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Thursday, 30 June 2011

Browns Bar & Brasserie - 1 George Square

Browns Bar & Brasserie, 1 George Square, Glasgow G2 1DY

George Square needed a place like this, something befitting Glasgow’s official centre and grandest landmark. Up until Browns, all we had were another bland Wetherspoons (Counting House) the shifty pubs under Queen Street station, the Millennium Hotel, and the modest The Edge on the corner with Cochrane Street.

Admittedly Jamie Oliver has arrived, but it is just a name and any place that forbids reservations just to create the buzz of queues at its door, doesn’t feature on my radar. I also doubt whether you can just enter for an imbibe-only visit.

Browns bills itself as a Bar & Brasserie and first impressions are well, impressive. There’s a large area greeting you inside the single glass door – should really be a double door to block cold north breezes – I’d say around 3,000 square feet, with a dais on the far right of the room.

Colour scheme is an elegant union of creams and browns and the seating eclectic, my favourite being the high chairs that have their own personal bar; the tables resembling a counter. The management seem to prefer having you wait to get seated judging by the way a waitress intercepted our path to a nice table with curved couch seating. My impatience, nay abruptness, causing me trouble again.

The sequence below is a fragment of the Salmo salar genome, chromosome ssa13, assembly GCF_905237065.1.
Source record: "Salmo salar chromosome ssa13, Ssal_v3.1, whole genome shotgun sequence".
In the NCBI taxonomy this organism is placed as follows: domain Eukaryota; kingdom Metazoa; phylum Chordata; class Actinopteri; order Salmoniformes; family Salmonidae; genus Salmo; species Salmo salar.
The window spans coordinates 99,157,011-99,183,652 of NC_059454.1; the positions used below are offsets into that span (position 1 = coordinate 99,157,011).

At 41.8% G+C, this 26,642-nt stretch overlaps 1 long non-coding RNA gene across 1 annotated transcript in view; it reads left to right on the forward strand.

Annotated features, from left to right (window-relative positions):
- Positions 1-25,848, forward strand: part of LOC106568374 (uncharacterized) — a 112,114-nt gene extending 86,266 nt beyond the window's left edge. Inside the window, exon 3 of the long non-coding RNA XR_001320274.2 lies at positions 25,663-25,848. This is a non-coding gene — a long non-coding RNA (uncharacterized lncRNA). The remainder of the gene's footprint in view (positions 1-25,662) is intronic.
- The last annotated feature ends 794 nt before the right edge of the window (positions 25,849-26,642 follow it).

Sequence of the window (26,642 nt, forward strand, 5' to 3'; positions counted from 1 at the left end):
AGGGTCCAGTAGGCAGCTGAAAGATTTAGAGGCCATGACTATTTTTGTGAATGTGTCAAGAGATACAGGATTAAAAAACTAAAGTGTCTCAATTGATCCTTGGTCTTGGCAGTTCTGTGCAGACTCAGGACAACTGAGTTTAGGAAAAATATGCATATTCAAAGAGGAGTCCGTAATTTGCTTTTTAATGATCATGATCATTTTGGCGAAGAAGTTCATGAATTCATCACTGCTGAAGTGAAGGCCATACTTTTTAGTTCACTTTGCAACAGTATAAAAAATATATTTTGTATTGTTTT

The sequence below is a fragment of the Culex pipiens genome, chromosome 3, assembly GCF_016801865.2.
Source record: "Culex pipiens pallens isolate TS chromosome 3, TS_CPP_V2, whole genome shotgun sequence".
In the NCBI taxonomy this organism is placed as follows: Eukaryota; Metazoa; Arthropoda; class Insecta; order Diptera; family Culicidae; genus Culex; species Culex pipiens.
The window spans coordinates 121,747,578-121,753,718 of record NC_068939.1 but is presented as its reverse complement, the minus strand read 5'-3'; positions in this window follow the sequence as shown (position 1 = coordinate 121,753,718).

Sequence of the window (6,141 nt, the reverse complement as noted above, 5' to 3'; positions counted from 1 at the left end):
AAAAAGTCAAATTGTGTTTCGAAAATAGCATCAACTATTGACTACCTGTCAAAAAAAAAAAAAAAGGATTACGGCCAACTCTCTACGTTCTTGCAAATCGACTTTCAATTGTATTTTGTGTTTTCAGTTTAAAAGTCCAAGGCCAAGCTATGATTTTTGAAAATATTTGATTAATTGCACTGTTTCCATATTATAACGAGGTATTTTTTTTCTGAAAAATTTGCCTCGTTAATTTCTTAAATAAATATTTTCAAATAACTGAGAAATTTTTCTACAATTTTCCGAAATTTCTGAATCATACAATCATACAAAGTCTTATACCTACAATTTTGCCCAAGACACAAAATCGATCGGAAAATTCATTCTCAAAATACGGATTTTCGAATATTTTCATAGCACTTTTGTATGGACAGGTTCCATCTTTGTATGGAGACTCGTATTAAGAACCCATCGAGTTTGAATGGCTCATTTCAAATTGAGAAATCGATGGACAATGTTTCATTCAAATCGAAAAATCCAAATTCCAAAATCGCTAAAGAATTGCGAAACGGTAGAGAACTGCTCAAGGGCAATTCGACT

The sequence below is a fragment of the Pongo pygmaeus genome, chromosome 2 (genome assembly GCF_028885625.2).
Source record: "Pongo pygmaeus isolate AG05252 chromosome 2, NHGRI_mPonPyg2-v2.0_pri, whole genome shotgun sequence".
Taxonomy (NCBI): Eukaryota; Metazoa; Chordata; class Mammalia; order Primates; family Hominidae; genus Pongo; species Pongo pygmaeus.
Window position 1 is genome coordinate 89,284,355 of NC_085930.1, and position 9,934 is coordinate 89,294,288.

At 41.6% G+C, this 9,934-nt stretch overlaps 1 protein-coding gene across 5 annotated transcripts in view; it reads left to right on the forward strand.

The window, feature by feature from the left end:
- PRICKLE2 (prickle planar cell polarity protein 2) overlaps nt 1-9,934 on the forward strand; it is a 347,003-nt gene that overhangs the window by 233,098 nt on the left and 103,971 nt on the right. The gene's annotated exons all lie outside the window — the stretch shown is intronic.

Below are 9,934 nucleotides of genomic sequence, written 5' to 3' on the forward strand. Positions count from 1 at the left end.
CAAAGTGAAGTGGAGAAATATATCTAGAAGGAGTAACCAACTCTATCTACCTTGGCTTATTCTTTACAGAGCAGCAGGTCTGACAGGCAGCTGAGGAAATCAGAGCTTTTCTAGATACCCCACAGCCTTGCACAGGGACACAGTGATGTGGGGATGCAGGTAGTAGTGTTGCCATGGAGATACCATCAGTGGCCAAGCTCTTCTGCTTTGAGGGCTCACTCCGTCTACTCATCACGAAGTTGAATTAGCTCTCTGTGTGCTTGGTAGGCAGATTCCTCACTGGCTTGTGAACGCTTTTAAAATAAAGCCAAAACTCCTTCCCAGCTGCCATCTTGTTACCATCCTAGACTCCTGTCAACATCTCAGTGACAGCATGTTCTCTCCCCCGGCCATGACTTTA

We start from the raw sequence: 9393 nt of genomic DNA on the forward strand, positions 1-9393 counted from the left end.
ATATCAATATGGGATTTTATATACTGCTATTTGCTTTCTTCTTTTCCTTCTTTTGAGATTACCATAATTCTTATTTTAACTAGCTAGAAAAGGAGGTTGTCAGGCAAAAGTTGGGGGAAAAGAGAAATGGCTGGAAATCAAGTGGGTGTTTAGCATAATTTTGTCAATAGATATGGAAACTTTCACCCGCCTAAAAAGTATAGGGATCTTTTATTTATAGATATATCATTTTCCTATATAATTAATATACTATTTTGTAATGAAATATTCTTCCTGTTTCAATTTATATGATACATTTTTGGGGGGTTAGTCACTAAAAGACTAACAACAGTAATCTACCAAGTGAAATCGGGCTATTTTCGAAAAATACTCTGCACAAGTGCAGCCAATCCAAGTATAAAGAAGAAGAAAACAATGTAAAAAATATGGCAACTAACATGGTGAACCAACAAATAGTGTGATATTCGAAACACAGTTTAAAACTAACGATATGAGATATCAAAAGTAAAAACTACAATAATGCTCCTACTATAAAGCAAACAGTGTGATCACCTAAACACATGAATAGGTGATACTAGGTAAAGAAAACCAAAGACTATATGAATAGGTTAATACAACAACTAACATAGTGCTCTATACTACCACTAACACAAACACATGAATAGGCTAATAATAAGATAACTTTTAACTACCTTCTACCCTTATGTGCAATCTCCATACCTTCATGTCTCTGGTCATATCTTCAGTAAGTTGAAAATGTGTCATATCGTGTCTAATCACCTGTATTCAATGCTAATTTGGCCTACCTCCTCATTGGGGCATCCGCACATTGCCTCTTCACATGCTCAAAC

We were graciously allowed to stay where we were though and watched as others waited for a staff member to lead them to their table. At least half seemed to have booked and were led to the dais, joined soon by a group of ladies to our left who had been enjoying birthday celebration drinks at the aforementioned high-chairs. I like that: no, not ladies, well yes of course I do…oh forget it… I mean pre-dinner drinks. Gets you in the mood, so most people say.

The food is brasserie-style, no surprises there, and reasonable for such a central location. The grill options look particularly well-priced and does the Prix Fixe. This is the kind of place you would meet an old friend from out of town, fresh off the train, an easy rendezvous in an establishment that won’t embarrass the city.